The Everton and Selecao forward has made quite an impression since becoming and international in September, both on and off the pitch
OPINION- Rupert Fryer & Raisa Simplicio
“I didn’t know I had to try,” said a grinning Richarlison last week, his infectious smirk warming the travelling Brazilian media pack gathered in a small room at Arsenal’s training complex that November afternoon.
They hadn’t expected to hear anecdotes from a Selecao star’s school days; but then Richarlison isn’t your average Selecao star.
“I thought, ‘I won’t do anything in this art class, because my uncle is the teacher and he will pass me’... I failed that class.”
Richarlison has passed Tite’s with flying colours since a surprise call-up in September, when he was asked to join the squad late-on after his friend and former Fluminense team-mate Pedro was injured.
Richarlison made both Brazil squads since and has graduated into a bonafide Brazil international, with many back home calling for him to be a guaranteed starter in the first XI.
His freshman spell could hardly have got off to a better start as he capped his full debut, and just his second cap, with two goals against El Salvador in September.
His first was celebrated with the now famous pigeon dance which, we discovered this week, has a high-profile admirer in Neymar’s son Davi, who asked the Brazil captain to recreate the dance should he find the net against Uruguay.
“I was a little shy when I first joined the squad,” Richarlison admitted when asked about his first few days as an international. “But after the second day I began to loosen up. I'm very playful now, with Willian, Neymar and Eder Militao... when they're here, they always have fun with me.”
So, too, does fellow Everton star Yerry Mina, with whom Richarlison has become something of a social media phenomenon as the duo document their journeys around Merseyside.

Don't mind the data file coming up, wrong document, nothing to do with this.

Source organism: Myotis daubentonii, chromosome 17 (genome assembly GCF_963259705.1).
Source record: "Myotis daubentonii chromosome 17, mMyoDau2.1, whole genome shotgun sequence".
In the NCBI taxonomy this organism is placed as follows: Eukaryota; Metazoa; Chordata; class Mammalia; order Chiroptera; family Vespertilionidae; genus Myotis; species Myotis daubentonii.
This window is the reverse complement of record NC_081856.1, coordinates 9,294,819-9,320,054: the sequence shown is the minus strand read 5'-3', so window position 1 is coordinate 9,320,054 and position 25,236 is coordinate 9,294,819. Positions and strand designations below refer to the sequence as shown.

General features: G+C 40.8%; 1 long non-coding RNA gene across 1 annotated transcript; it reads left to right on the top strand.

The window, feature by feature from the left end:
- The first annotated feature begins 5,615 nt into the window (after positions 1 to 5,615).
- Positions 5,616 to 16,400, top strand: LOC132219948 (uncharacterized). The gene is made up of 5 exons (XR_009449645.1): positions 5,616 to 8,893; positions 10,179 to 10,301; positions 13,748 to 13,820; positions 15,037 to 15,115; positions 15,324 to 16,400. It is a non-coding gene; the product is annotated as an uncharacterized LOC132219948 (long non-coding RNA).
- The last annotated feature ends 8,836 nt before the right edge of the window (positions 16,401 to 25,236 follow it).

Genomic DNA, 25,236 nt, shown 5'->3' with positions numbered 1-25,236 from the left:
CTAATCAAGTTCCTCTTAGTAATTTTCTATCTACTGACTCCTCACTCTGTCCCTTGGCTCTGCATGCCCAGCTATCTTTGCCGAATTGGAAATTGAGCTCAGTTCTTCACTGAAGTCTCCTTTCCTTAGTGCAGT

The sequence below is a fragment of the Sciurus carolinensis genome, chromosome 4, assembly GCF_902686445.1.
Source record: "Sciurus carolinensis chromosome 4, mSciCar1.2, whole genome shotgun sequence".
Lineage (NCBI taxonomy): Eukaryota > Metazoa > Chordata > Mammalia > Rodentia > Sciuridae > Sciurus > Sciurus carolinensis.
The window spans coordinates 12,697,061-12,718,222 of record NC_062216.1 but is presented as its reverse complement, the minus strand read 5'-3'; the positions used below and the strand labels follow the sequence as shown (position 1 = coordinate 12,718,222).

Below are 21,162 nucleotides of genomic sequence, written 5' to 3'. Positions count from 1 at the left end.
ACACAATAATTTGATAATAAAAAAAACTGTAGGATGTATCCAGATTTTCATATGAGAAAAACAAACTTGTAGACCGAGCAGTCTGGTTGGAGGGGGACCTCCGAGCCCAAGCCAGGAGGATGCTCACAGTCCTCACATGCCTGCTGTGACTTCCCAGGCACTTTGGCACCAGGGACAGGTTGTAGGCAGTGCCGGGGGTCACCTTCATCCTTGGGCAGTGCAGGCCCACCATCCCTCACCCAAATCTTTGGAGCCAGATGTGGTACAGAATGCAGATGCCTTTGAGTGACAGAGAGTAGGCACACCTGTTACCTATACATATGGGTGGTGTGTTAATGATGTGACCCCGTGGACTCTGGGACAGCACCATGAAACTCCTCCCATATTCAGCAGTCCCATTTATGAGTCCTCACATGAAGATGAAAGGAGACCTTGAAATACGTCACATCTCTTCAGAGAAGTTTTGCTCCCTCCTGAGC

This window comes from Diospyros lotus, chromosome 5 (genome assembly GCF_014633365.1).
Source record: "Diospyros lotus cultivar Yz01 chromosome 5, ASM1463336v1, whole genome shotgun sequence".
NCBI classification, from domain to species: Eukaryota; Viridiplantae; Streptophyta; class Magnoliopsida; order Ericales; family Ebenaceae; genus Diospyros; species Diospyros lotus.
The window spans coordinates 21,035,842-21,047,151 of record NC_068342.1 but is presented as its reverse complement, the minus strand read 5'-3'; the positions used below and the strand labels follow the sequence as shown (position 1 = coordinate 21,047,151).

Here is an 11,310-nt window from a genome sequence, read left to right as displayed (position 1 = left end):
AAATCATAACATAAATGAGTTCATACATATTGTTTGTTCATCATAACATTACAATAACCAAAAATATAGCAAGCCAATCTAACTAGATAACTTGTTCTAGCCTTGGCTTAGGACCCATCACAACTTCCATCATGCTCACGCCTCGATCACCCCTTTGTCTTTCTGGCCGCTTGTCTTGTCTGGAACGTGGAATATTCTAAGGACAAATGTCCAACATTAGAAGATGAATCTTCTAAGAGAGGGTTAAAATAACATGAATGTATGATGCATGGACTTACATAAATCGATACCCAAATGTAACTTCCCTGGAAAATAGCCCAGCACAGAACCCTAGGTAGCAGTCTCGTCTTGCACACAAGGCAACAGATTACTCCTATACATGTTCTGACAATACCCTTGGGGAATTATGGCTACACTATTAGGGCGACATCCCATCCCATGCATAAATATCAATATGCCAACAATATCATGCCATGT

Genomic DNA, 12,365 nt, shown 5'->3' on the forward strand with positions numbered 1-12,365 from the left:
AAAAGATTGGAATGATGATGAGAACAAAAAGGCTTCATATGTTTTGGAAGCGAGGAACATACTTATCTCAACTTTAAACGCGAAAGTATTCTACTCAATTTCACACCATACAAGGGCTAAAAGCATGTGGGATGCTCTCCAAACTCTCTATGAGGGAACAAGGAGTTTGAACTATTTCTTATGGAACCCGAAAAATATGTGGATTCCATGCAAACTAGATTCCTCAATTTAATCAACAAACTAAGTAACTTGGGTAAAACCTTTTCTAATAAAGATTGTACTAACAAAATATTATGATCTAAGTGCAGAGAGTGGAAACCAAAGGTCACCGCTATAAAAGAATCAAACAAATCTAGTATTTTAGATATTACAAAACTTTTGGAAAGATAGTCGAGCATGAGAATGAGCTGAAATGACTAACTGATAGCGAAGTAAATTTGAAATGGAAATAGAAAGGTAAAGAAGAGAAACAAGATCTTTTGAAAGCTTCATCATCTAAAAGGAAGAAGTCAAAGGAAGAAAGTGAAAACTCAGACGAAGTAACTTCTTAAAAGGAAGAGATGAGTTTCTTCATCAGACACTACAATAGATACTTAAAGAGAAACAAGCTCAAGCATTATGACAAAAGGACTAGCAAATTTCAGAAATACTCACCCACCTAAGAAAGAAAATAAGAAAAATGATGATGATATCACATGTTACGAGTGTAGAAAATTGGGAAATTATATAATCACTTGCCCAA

In fact, everyone, it appears, can have fun with Richalison. On Friday night after the Brasil Global Tour victory over Uruguay, the Everton forward was the last one back in the locker room – choosing instead to take a few minutes to meet and greet all the fans around the players’ tunnel, posing for selfies and signing autographs.
But his quick wit and enthusiasm is far from restricted to the tight confounds of a press room or meet-and-greets – Richarlison has been every bit as dynamic and enthusiastic on the pitch, too. In just three short months, he has proved to Tite that he can offer the attacking depth and penetration that perhaps this team has lacked in recent months.
Gabriel Jesus’ pace and instance on running in behind the opposition was vital to all Tite’s early success as Brazil boss, but this year he has looked a different player. Perhaps Jesus has overcompensated as he attempted to fulfil his coach’s wishes of improving his approach-play and all-round game, which seems to have left Brazil without someone running in behind and pushing the opposition back towards their own goal.
Richarlison most certainly offers what that sort of ‘verticality’ and his eternal desire to ensure both he and his team-mates are continually heading for goal has been every bit as refreshing as it’s been promising.
It’s been a whirlwind 18 months for a player whose switch from Fluminense to Watford in the English Premier League was initially met with surprise back home, as many wondered what exactly they had been missing about a player who hadn’t really stood out in the Brasileirao.
Now he’s a £40 million 21-year-old Brazil international targeting a place at a historic Copa America that be will be contested on home soil. Tipped to start Tuesday night's Brasil Global Tour clash with Cameroon, this week could see him book his ticket.
Because nobody, from the press to the players, to Tite and the coaching staff, will really want to be without Richarlison next June.
“Tite is like a parent to me,” Richarlison admitted last week; which means he can rest assured they’ll be no uncle flunking him this time around.